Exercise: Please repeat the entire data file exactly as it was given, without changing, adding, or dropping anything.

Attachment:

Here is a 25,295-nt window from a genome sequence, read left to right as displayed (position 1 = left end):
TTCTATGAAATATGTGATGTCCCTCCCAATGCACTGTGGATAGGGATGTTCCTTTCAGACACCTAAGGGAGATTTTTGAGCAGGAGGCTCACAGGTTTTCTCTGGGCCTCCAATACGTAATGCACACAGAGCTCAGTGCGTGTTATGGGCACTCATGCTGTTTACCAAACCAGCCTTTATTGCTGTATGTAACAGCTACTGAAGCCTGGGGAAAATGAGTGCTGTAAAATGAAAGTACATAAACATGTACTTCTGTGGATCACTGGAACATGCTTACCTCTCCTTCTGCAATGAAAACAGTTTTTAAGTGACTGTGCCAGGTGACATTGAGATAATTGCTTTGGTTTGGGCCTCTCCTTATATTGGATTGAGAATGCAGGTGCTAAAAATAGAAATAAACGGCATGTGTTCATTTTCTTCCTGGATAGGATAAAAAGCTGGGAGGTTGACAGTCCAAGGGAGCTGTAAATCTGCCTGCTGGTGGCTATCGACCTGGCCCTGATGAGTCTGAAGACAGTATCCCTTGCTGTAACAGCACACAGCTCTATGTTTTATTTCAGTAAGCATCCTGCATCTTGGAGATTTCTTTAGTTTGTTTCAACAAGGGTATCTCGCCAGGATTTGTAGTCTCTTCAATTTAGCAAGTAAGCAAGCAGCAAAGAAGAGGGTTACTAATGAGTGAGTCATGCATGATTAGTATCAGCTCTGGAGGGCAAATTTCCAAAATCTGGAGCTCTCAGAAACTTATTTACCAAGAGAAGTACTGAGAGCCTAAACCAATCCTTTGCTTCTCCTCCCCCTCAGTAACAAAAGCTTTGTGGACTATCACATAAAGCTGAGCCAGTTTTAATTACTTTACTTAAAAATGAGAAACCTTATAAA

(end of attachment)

Here is a 25,295-nt window from a genome sequence, read left to right as displayed (position 1 = left end):
TTCTATGAAATATGTGATGTCCCTCCCAATGCACTGTGGATAGGGATGTTCCTTTCAGACACCTAAGGGAGATTTTTGAGCAGGAGGCTCACAGGTTTTCTCTGGGCCTCCAATACGTAATGCACACAGAGCTCAGTGCGTGTTATGGGCACTCATGCTGTTTACCAAACCAGCCTTTATTGCTGTATGTAACAGCTACTGAAGCCTGGGGAAAATGAGTGCTGTAAAATGAAAGTACATAAACATGTACTTCTGTGGATCACTGGAACATGCTTACCTCTCCTTCTGCAATGAAAACAGTTTTTAAGTGACTGTGCCAGGTGACATTGAGATAATTGCTTTGGTTTGGGCCTCTCCTTATATTGGATTGAGAATGCAGGTGCTAAAAATAGAAATAAACGGCATGTGTTCATTTTCTTCCTGGATAGGATAAAAAGCTGGGAGGTTGACAGTCCAAGGGAGCTGTAAATCTGCCTGCTGGTGGCTATCGACCTGGCCCTGATGAGTCTGAAGACAGTATCCCTTGCTGTAACAGCACACAGCTCTATGTTTTATTTCAGTAAGCATCCTGCATCTTGGAGATTTCTTTAGTTTGTTTCAACAAGGGTATCTCGCCAGGATTTGTAGTCTCTTCAATTTAGCAAGTAAGCAAGCAGCAAAGAAGAGGGTTACTAATGAGTGAGTCATGCATGATTAGTATCAGCTCTGGAGGGCAAATTTCCAAAATCTGGAGCTCTCAGAAACTTATTTACCAAGAGAAGTACTGAGAGCCTAAACCAATCCTTTGCTTCTCCTCCCCCTCAGTAACAAAAGCTTTGTGGACTATCACATAAAGCTGAGCCAGTTTTAATTACTTTACTTAAAAATGAGAAACCTTATAAA